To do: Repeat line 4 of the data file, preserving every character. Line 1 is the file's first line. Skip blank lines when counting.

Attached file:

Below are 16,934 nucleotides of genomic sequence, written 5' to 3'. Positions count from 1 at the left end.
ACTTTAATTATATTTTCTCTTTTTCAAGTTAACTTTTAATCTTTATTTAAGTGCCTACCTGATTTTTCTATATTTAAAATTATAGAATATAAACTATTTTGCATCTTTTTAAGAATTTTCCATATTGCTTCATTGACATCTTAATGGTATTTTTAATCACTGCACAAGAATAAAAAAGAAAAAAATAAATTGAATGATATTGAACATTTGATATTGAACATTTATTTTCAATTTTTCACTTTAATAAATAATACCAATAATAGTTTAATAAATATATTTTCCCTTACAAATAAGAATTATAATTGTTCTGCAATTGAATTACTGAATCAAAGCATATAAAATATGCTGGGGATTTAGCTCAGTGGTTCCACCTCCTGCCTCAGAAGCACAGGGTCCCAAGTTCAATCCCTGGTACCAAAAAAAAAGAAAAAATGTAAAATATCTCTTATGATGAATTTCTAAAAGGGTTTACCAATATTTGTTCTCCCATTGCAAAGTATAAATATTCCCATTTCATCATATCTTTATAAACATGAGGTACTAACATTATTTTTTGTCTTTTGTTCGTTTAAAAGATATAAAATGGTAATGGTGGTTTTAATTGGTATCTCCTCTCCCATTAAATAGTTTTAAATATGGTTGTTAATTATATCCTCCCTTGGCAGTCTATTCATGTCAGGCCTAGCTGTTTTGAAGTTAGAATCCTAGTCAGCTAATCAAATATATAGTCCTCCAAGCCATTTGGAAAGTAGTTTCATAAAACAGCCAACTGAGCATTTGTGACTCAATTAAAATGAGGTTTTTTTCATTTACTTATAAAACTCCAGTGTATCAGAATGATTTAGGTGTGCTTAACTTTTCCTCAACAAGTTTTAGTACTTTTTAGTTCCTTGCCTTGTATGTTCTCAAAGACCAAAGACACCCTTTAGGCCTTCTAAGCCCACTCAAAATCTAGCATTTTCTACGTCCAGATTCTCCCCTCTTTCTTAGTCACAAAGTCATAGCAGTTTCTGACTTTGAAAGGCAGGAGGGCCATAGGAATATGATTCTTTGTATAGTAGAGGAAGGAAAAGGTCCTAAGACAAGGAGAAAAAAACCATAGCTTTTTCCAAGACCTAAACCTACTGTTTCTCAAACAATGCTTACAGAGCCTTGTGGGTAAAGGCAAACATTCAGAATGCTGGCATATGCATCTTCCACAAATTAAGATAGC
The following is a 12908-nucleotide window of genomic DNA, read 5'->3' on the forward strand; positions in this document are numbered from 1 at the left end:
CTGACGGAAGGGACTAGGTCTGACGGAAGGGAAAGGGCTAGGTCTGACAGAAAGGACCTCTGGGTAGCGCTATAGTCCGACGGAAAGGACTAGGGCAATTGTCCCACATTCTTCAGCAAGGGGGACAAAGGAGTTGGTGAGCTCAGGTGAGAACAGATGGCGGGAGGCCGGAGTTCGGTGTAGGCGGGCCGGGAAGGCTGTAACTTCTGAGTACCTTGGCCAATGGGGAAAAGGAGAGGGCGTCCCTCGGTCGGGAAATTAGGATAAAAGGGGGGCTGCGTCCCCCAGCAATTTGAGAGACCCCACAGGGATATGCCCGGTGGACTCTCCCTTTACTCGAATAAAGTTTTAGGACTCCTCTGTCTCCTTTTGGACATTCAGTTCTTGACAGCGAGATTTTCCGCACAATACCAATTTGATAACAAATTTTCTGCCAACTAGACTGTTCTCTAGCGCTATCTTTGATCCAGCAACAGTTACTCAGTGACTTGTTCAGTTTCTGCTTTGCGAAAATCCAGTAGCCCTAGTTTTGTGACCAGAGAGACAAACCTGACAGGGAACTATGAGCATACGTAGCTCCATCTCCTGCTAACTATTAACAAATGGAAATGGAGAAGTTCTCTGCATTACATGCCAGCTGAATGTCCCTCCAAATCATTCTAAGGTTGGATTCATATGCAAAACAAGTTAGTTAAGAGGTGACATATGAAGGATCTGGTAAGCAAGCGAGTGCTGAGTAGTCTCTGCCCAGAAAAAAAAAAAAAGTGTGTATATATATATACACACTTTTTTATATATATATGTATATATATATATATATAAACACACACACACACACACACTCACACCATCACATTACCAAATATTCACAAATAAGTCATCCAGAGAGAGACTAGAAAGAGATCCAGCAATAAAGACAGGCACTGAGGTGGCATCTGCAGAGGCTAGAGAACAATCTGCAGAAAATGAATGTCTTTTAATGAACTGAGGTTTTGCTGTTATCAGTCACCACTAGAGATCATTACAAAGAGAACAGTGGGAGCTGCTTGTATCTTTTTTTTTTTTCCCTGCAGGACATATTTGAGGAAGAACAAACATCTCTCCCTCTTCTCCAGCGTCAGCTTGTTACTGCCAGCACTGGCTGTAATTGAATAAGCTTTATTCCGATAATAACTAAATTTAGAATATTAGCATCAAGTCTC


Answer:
CTGACGGAAGGGACTAGGTCTGACGGAAGGGAAAGGGCTAGGTCTGACAGAAAGGACCTCTGGGTAGCGCTATAGTCCGACGGAAAGGACTAGGGCAATTGTCCCACATTCTTCAGCAAGGGGGACAAAGGAGTTGGTGAGCTCAGGTGAGAACAGATGGCGGGAGGCCGGAGTTCGGTGTAGGCGGGCCGGGAAGGCTGTAACTTCTGAGTACCTTGGCCAATGGGGAAAAGGAGAGGGCGTCCCTCGGTCGGGAAATTAGGATAAAAGGGGGGCTGCGTCCCCCAGCAATTTGAGAGACCCCACAGGGATATGCCCGGTGGACTCTCCCTTTACTCGAATAAAGTTTTAGGACTCCTCTGTCTCCTTTTGGACATTCAGTTCTTGACAGCGAGATTTTCCGCACAATACCAATTTGATAACAAATTTTCTGCCAACTAGACTGTTCTCTAGCGCTATCTTTGATCCAGCAACAGTTACTCAGTGACTTGTTCAGTTTCTGCTTTGCGAAAATCCAGTAGCCCTAGTTTTGTGACCAGAGAGACAAACCTGACAGGGAACTATGAGCATACGTAGCTCCATCTCCTGCTAACTATTAACAAATGGAAATGGAGAAGTTCTCTGCATTACATGCCAGCTGAATGTCCCTCCAAATCATTCTAAGGTTGGATTCATATGCAAAACAAGTTAGTTAAGAGGTGACATATGAAGGATCTGGTAAGCAAGCGAGTGCTGAGTAGTCTCTGCCCAGAAAAAAAAAAAAAGTGTGTATATATATATACACACTTTTTTATATATATATGTATATATATATATATATAAACACACACACACACACACACTCACACCATCACATTACCAAATATTCACAAATAAGTCATCCAGAGAGAGACTAGAAAGAGATCCAGCAATAAAGACAGGCACTGAGGTGGCATCTGCAGAGGCTAGAGAACAATCTGCAGAAAATGAATGTCTTTTAATGAACTGAGGTTTTGCTGTTATCAGTCACCACTAGAGATCATTACAAAGAGAACAGTGGGAGCTGCTTGTATCTTTTTTTTTTTTCCCTGCAGGACATATTTGAGGAAGAACAAACATCTCTCCCTCTTCTCCAGCGTCAGCTTGTTACTGCCAGCACTGGCTGTAATTGAATAAGCTTTATTCCGATAATAACTAAATTTAGAATATTAGCATCAAGTCTC